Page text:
High Court Says Tony Blair Can Not Be Prosecuted Over Iraq War
The former leader of the Labour Party, Tony Blair, led the British people into a war that would last eight long years. During this time hundreds of thousands of Iraqi’s, British and American troops lost their lives. It was a bitter horrible war where innocent blood was shed. What is upsetting for most is that this was was based on lies and false information.
Tony Blair convinced the houses of parliament that Iraq, a rogue state, possessed weapons of mass destruction. He asked parliament to back him and vote in favour of an all-out invasion of Iraq, the house agreed and war was declared. The invasion began on 20 March 2003 and didn’t come to an end until 18th December 2011 when the last American troops finally withdrew from Iraq.
During this bloody war, no evidence was ever found to support Mr Blair’s allegations that Iraq had weapons of mass destruction.
An Iraqi general, Abdul Wahed Shannan Al Rabbat accused Mr Blair of committing a ‘crime of aggression’ by choosing to invade Iraq on false pretences in 2003. The general wanted to see the prosecution of Tony and two other key ministers of the time – Jack Straw, the foreign secretary, and Lord Goldsmith, the attorney-general.
All of the accused men are immune from any criminal charges over the war, a ruling which was made in 2016 stated that any prosecution would almost certainly involve leaking information which would fall under the Officials Secret Act. A ruling in the House of Lords in 2006 also stated that there is no such crime as a ‘crime of aggression’ in England or Wales.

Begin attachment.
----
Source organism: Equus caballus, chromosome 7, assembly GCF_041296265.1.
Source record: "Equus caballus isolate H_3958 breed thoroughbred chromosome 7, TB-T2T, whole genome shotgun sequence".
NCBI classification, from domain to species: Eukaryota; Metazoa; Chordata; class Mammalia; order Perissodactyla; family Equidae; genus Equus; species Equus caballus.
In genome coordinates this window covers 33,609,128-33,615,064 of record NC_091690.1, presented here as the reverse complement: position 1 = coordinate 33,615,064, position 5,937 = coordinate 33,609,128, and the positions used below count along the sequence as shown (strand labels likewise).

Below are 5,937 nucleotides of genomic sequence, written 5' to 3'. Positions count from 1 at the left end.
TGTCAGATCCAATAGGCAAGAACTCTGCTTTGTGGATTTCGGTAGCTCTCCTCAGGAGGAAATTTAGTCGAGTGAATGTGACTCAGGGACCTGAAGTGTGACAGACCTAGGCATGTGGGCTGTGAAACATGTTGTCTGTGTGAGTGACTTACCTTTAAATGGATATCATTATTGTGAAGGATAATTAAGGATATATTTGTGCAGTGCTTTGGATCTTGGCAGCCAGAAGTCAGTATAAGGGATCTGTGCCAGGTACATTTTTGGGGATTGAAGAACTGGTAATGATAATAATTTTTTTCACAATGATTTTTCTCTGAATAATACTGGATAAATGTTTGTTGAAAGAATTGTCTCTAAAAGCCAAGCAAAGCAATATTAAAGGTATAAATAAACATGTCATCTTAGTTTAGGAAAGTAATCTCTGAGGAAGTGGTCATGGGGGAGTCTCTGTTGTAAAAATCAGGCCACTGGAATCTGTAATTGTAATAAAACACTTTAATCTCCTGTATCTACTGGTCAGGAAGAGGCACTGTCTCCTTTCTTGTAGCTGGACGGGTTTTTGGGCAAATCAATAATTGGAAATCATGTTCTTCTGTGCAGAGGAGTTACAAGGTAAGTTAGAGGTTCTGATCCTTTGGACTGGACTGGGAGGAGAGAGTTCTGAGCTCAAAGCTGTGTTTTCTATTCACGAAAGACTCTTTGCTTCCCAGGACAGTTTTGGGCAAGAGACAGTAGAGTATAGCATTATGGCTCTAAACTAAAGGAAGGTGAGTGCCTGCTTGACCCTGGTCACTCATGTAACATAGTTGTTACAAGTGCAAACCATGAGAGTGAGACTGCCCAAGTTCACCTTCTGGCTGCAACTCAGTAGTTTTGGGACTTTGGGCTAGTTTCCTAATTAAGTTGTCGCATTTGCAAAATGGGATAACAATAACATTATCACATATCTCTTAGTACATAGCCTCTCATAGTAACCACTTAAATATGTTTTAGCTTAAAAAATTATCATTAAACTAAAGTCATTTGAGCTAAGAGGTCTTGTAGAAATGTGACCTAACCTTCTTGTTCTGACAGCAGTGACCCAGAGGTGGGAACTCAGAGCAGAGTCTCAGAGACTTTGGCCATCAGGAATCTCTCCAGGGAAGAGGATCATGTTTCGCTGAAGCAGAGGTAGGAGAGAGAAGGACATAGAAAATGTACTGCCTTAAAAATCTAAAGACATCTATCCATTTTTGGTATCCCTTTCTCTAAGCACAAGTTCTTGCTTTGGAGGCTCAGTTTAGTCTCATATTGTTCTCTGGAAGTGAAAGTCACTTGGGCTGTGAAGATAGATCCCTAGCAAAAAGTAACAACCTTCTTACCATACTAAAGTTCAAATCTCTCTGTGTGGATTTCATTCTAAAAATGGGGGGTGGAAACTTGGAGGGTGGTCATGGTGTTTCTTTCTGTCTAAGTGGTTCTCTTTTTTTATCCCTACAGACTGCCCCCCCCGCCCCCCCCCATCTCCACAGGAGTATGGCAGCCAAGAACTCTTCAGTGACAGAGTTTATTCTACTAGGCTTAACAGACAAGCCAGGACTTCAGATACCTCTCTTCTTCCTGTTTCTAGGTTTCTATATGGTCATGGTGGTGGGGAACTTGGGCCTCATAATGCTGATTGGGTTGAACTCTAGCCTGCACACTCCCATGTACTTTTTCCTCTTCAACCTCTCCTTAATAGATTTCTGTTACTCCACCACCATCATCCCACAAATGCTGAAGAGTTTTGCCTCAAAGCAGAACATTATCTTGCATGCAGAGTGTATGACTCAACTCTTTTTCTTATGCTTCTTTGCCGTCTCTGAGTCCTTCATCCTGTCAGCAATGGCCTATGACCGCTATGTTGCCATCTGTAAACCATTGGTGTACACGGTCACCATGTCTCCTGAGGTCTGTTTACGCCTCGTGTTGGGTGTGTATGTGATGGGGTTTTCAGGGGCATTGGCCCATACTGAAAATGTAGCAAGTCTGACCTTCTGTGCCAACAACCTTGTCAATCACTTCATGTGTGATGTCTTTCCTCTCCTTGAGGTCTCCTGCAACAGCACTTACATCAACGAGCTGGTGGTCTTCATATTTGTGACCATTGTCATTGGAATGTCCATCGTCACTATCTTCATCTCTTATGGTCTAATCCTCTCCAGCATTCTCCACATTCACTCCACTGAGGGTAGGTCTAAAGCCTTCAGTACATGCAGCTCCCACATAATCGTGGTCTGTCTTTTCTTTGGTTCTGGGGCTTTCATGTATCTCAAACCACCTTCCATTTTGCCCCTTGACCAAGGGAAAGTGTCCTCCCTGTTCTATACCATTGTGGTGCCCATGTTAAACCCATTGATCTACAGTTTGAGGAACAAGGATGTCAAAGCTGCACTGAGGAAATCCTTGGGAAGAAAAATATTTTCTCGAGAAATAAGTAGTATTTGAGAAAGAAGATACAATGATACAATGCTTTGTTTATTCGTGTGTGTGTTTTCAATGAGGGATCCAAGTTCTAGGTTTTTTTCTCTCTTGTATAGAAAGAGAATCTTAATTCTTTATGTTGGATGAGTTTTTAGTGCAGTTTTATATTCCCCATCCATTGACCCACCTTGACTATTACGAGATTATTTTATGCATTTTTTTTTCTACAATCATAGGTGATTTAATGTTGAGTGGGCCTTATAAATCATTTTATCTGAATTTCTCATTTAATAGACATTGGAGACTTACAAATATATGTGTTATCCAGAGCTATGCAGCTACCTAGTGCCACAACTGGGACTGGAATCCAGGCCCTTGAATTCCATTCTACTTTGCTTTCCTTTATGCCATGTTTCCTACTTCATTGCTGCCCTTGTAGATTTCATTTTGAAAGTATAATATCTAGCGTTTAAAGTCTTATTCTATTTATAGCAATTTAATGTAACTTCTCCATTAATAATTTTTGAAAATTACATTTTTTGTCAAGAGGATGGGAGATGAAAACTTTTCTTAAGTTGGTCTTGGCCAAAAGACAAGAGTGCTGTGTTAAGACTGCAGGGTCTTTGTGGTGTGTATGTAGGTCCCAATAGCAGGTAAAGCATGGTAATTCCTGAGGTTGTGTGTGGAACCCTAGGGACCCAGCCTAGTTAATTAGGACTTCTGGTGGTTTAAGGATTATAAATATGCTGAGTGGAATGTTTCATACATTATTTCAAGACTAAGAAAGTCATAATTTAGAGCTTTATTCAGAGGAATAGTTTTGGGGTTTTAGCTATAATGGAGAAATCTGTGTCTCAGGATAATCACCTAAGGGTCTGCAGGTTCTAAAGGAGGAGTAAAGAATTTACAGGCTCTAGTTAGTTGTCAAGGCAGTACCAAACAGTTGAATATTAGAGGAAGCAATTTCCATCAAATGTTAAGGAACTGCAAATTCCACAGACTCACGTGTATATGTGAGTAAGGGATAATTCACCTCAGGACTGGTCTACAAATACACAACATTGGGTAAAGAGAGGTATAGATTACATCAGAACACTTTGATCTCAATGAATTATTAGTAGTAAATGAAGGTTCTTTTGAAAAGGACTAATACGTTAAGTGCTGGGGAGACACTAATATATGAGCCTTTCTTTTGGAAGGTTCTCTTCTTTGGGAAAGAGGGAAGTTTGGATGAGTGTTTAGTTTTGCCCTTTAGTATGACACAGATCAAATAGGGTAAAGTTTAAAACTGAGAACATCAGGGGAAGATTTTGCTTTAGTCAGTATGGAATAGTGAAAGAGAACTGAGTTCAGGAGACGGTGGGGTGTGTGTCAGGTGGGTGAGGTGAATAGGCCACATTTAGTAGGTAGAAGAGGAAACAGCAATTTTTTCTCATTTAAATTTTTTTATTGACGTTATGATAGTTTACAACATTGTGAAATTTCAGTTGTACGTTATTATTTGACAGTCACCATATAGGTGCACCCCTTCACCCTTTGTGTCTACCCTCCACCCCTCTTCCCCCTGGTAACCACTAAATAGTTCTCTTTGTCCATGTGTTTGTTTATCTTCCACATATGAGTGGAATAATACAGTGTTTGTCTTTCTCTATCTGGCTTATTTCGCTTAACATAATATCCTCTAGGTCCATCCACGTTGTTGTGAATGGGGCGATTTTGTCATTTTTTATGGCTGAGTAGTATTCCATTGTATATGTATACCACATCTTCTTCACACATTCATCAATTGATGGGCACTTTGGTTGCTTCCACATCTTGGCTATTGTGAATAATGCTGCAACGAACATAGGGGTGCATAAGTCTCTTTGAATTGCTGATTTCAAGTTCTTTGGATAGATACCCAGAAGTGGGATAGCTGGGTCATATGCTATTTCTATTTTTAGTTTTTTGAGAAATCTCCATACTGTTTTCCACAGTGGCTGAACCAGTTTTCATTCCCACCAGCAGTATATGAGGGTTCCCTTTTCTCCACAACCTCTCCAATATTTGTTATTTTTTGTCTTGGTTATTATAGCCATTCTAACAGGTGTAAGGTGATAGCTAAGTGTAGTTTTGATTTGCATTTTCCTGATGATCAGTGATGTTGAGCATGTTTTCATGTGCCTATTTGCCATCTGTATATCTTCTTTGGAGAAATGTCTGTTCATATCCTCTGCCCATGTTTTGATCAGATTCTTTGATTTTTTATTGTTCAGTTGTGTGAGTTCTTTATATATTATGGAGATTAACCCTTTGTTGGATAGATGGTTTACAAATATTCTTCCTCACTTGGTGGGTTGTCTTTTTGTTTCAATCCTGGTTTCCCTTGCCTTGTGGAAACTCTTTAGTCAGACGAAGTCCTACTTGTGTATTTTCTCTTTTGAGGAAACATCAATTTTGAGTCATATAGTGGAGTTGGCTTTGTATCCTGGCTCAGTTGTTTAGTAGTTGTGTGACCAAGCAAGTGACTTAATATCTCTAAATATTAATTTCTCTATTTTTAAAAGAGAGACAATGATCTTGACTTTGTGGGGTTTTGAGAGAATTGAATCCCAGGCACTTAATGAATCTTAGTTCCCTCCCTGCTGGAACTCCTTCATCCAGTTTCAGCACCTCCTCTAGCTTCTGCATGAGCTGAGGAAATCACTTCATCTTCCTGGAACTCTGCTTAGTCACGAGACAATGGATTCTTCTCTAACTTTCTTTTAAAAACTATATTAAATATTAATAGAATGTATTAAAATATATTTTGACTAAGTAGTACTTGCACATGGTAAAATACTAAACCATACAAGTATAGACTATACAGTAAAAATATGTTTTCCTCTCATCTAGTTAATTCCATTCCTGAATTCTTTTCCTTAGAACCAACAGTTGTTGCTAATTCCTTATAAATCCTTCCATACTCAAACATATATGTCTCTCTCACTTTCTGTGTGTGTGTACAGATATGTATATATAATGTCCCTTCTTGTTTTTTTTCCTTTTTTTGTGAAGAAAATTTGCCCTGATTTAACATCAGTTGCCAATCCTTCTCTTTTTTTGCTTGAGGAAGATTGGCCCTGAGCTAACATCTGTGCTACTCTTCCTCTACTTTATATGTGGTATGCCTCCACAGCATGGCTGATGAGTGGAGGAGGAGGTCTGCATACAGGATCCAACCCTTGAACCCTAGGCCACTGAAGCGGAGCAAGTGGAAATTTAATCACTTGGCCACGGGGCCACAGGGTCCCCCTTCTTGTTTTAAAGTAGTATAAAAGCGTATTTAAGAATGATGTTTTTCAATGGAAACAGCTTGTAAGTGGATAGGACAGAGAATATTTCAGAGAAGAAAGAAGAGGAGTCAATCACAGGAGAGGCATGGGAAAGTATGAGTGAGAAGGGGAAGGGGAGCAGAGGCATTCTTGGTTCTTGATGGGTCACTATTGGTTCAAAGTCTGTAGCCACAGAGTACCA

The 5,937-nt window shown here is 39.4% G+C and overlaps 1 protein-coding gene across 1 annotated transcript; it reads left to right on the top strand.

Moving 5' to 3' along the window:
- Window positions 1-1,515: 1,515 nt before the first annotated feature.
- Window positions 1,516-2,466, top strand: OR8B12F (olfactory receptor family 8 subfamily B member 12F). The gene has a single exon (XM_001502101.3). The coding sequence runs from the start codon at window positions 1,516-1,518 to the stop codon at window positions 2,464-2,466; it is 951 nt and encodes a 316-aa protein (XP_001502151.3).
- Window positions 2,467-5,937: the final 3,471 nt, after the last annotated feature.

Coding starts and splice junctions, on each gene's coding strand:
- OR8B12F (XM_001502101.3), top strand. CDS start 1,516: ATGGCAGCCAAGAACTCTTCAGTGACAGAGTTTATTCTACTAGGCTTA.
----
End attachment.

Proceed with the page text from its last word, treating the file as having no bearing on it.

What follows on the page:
Mr Abdul Rabbat asked his lawyers to petition the High Court and Supreme Court in London to overturn this ruling. Lord Thomas of Cwmgiedd, the Lord Chief Justice, and Mr. Justice Ouseley, dismissed the general’s application on Monday, saying there was “no prospect” of the case succeeding.
Michael Mansfield QC (Abdul Rabbat’s legal representative) argued that a prosecution against Mr Blair should be considered as The Chilcot Inquiry and independent investigation into the Iraq war, showed that a prosecution against Tony Blair would be justified, and as such any immunity against charges should be over turned.
The Chilcot Report was damning:
Blair’s arguments for going to war were “based on flawed intelligence and assessments” that “were not challenged [and] should have been,” the report said.
Mansfield said that, as the international community had held those responsible for the Second World War to account by prosecuting those thought responsible for aggression at Nuremberg, it was the duty of UK courts to follow that example in relation to the Iraq War.
Ultimately the courts decided not to take into account the recommendations of The Chilcot Report or the words of Mr Mansfield. Instead they agreed that the former minister Tony Blair was indeed immune to any calls for legal action or prosecution against himself.
To some it is blatantly obvious that not only were MPs and Lords mislead by Tony Blair, but the UK general public were too. What was meant to be a peaceful disarmament mission turned into a long bitter war with a huge loss of life. Blair and Mr George W Bush had led their people into war on a false pretext that Saddam Hussain possessed WMDs.
Iraq is still dealing with the after effects of the war to this very day and much of the instability in the middle east can be tracked back to this war and Mr Blair.